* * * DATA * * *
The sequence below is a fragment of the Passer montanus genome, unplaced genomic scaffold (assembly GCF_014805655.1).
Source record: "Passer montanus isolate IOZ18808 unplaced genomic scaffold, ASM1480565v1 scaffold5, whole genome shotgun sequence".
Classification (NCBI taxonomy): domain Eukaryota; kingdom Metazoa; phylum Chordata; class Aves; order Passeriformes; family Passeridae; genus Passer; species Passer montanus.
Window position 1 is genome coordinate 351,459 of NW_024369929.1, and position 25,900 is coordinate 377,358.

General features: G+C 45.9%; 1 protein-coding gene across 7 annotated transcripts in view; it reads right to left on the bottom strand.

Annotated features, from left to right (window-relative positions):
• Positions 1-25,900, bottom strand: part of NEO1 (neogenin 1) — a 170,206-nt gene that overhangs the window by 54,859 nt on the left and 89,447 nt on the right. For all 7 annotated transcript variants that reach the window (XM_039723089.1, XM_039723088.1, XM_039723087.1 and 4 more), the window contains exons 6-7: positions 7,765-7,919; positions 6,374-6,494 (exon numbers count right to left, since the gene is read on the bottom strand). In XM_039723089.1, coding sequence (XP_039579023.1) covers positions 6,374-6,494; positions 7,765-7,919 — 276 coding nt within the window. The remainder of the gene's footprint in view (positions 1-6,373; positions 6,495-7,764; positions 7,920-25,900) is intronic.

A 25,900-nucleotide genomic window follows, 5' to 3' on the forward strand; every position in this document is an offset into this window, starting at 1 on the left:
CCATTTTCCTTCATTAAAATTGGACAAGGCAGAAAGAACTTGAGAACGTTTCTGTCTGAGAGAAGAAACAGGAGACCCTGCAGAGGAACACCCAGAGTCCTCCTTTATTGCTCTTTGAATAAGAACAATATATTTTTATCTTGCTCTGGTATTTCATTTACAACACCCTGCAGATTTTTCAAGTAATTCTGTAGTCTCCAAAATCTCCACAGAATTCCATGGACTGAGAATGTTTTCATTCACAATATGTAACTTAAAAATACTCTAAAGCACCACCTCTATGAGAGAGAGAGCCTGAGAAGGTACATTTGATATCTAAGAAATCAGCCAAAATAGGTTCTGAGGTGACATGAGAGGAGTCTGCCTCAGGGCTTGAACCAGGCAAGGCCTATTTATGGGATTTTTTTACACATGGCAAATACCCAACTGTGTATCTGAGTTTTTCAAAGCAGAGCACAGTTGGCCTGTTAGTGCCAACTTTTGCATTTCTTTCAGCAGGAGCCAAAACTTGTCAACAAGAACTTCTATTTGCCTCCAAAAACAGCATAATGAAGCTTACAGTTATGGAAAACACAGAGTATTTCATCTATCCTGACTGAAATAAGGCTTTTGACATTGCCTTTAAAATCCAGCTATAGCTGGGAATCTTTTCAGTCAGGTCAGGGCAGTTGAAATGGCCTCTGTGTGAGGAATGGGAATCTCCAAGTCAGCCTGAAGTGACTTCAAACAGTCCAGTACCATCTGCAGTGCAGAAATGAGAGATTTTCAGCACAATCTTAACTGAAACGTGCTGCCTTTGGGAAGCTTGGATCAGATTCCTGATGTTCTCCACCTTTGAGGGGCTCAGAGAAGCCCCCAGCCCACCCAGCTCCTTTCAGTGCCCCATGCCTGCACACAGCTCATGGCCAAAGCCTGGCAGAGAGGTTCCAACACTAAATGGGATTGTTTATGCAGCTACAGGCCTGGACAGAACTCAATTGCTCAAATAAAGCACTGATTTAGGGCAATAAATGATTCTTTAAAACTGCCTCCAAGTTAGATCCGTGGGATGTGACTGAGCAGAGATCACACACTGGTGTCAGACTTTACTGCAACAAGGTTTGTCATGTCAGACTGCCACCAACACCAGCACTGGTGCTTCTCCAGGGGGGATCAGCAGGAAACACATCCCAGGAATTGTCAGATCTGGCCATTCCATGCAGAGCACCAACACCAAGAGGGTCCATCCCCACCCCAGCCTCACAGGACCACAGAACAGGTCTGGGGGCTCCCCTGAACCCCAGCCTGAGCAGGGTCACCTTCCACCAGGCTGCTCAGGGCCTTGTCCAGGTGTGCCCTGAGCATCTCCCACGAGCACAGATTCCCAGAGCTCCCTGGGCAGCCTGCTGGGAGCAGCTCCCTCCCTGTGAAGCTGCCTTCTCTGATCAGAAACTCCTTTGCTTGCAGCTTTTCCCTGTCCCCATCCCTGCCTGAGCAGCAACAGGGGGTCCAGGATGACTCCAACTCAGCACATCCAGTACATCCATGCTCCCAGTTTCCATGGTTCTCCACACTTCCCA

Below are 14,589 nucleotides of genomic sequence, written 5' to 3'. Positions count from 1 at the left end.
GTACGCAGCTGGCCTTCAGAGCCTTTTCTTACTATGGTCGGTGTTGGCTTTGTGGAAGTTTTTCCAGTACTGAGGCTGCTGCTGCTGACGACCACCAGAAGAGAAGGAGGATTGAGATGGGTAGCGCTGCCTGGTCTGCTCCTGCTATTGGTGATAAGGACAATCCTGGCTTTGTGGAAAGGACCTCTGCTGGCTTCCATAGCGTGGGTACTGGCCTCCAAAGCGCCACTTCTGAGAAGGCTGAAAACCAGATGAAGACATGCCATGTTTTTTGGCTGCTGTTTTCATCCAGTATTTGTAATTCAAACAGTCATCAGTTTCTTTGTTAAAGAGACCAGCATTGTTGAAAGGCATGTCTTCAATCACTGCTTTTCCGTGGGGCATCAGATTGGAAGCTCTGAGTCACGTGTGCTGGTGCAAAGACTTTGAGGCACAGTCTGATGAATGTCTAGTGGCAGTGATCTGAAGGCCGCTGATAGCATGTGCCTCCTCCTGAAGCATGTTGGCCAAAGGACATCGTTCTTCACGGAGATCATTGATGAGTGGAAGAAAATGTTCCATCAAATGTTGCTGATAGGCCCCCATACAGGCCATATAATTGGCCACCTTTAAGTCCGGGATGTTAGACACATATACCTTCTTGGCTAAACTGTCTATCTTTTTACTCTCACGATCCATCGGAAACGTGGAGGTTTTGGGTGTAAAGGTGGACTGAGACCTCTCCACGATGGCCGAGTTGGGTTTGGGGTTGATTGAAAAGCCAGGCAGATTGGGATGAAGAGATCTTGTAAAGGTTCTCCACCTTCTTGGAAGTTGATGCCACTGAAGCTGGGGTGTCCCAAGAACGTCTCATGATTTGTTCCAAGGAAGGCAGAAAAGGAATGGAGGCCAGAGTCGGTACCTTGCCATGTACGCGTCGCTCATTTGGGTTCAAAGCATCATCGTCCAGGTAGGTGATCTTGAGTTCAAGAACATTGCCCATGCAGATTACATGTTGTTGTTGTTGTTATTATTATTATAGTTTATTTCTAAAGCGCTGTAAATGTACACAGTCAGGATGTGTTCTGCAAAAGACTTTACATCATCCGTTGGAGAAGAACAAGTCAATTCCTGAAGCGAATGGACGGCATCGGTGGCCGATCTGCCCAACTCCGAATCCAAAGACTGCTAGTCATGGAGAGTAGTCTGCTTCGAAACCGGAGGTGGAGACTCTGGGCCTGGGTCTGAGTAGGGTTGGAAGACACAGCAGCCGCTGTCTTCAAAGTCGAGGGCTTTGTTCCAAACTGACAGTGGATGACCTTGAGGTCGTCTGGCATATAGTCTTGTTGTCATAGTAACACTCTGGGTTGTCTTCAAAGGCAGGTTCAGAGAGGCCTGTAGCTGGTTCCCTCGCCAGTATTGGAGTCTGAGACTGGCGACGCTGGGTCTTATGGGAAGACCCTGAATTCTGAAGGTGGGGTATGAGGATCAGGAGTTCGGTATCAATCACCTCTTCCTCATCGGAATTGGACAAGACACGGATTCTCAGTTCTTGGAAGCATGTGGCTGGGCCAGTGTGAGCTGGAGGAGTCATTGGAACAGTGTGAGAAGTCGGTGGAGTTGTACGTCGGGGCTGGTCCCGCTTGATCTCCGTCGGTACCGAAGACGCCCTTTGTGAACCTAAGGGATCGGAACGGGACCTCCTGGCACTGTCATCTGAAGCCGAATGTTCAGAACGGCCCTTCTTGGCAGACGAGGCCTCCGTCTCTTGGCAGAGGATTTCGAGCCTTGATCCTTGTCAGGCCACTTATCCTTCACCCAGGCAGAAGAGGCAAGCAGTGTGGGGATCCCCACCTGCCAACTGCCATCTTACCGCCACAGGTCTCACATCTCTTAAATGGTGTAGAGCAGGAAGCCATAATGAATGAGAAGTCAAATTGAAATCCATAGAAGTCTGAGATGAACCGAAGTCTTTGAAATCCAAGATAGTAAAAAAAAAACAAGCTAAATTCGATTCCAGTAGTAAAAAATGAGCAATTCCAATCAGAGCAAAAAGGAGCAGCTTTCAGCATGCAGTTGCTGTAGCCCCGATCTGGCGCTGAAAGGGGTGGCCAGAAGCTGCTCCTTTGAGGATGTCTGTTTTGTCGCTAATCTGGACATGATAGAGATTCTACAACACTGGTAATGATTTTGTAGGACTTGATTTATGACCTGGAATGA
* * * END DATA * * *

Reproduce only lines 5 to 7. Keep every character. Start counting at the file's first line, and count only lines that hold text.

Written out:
General features: G+C 45.9%; 1 protein-coding gene across 7 annotated transcripts in view; it reads right to left on the bottom strand.

Annotated features, from left to right (window-relative positions):
• Positions 1-25,900, bottom strand: part of NEO1 (neogenin 1) — a 170,206-nt gene that overhangs the window by 54,859 nt on the left and 89,447 nt on the right. For all 7 annotated transcript variants that reach the window (XM_039723089.1, XM_039723088.1, XM_039723087.1 and 4 more), the window contains exons 6-7: positions 7,765-7,919; positions 6,374-6,494 (exon numbers count right to left, since the gene is read on the bottom strand). In XM_039723089.1, coding sequence (XP_039579023.1) covers positions 6,374-6,494; positions 7,765-7,919 — 276 coding nt within the window. The remainder of the gene's footprint in view (positions 1-6,373; positions 6,495-7,764; positions 7,920-25,900) is intronic.